Steel boots clanked on the obsidian stone floors and echoed in between the thirty-meter pillars which were always polished yet never shined. Darbakh pulled his battle regalia back from his head and dropped the tarnished gear onto a ragged Gnoblar porter who skittered around on asymmetrical feet. The Chaos Dwarf warrior walked at what his kind considered a brisk pace as he crossed the entire empty entrance hall toward a pair of iron double doors high enough to fit a stone troll.
Inside, he bowed deferentially before entering a brazier-lit chamber fashioned from jasper and tiger’s eye, paying homage to the area commander for that far northwestern corner of the Dark Lands. The commander, sufficiently aloof for such an elder, sat on a carved stone chair facing away from Darbakh. When the silence had hung over them for a few moments, Darbakh stood and spoke.
“My lord, we encountered the strangest of happenings on our way back to the fortress today.”
“I heard,” the commander replied in a flat tone.
Darbakh nodded out of habit even if the older man couldn’t see him. “The human cultists we caught in our territory didn’t survive, but we captured the daemon they summoned in their squalid camp. I present to you, fully subdued, a Bloodletter of Khorne for your-“
The commander’s interruption came fast and swift. “Insert a cannon in its rectum.”
For a few seconds, Darbakh paused and reflexively forced himself to yawn, as if his ears hadn’t picked up the sound properly. He couldn’t even mentally grasp the order given to him. “My apologies, commander?”
“Insert a cannon in its rectum,” the commander repeated.
Bushy brows furrowed in confusion, Darbakh mouthed a few silent words while trying to form a cogent response. “You want me to…” His voice trailed off while he wondered if the commander had suddenly gained a sense of humor. His assumptions proved incorrect.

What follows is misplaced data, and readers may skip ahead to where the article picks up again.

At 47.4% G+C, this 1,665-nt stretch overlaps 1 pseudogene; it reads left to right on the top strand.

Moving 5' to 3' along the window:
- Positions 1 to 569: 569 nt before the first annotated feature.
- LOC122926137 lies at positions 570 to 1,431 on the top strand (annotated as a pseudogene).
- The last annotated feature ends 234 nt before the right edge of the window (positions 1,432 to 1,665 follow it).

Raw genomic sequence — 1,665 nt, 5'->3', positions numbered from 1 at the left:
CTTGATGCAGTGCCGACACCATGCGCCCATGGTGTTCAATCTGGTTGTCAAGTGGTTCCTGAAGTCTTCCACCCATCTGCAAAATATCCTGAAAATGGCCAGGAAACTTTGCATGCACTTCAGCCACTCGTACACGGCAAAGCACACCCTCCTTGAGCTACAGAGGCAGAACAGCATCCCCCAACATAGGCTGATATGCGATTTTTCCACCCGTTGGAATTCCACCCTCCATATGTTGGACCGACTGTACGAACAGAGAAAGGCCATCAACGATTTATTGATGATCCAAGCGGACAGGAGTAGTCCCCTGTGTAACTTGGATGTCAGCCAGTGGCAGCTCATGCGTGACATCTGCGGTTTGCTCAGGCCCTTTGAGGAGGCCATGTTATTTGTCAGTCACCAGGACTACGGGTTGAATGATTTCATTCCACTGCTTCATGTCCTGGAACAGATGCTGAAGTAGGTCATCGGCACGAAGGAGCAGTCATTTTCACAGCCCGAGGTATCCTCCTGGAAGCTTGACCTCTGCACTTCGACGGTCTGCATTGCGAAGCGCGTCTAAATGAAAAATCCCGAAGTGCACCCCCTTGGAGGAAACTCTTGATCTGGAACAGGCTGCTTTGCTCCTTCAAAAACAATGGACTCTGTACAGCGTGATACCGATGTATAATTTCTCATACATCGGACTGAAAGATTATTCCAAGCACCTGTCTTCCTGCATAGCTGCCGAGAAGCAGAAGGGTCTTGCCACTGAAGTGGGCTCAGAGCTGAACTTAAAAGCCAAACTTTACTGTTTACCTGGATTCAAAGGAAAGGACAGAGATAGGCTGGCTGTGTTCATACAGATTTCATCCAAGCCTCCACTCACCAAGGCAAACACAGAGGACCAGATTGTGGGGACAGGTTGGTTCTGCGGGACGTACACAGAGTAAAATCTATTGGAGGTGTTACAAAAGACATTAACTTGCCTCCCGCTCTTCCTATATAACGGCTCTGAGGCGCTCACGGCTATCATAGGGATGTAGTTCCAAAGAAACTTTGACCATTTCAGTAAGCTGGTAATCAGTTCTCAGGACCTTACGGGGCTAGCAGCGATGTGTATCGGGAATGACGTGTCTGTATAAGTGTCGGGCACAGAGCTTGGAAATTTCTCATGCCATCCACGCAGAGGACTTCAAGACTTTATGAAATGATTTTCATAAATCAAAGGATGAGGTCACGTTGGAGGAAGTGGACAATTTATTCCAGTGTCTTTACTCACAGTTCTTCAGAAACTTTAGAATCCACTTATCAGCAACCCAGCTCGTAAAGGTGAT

“You said the daemon is subdued, so insert a cannon in its rectum and use it as artillery.”
Darbakh looked around to confirm that the two of them were alone before speaking out of turn. “My lord, if I may: there are likely more efficient ways of developing light artillery, and there are a plethora of tasks which we could assign to-“
“Cannon in rectum!” the commander said, interrupting with a measure of impatience which caused Darbakh to bow again. “Don’t question me!”
“Of course, never, my lord.”
“Daemons are tools to be used, and this one will be a cannon!”
I…yes, it will be done before dusk,” Darbakh said, working hard to keep the confusion out of his tone.
Retracing his steps from the great hall of the fortress into the foyer of one of many workshops, Gnoblar porter in tow, Darbakh approached a handful of members in his skirmishing party. His nephew, Garth, stood with half a dozen Hobgoblins aiming spears at a battered, crimson daemon of Khorne shackled to a small wagon. Garth looked to his bewildered uncle.
“What are our orders?”
Darbakh looked down and ran a finger along his long nose bridge, sighing deeply. He mumbled into the palm of his hand, causing his nephew to look at him in an annoyingly quizzical manner.
“What?” Garth asked, and received another mumble in response. “Uncle, I can’t hear you-“
“Put a cannon up its ass!” Darbakh exclaimed, still bewildered by the order.
Garth’s face pulled into a perplexed expression as well, though one of the Hobgoblins turned to look at them. The Greenskin’s face usually looked like a railroad map, but the various creases and scars pulled into an immature grin befitting a twelve-year-old.
The Bloodletter itself seemed less amused. “What mockery is this?” the de-horned, degraded daemon said while struggling against its shackles. For its resistance, one of the Hobgoblins struck hard in the side while the others carted it away. “I will cut every one of you to pieces! I shall not be-“
Another mocking jab from the Hobgoblins quieted the battered daemon, and the sounds died away while Greenskins carted away their victim. The two Chaos Dwarfs were left behind in the great hall; Darbakh just stared at a stone pillar and scratched his head.
“Uncle, I don’t think this is the most efficient use of a captured daemon,” Garth said.
“I know,” Darbakh sighed.
“There are a lot of tasks, more productive ones, we could assign to it.”
“We could probably use that cannon for another lightweight death rocket for the troops.”
“I know, whelp, I already said that I know!” A round of hellish screams rang out from the workshop, signaling how fast the Hobgoblins had gotten to work. Darbakh listened to the Bloodletter’s howl and winced, not because he’d imagined the immense amount of pain required to elicit such a reaction from a daemon, but rather because of another thought. “Somebody’s going to have to load that thing every time it fires.”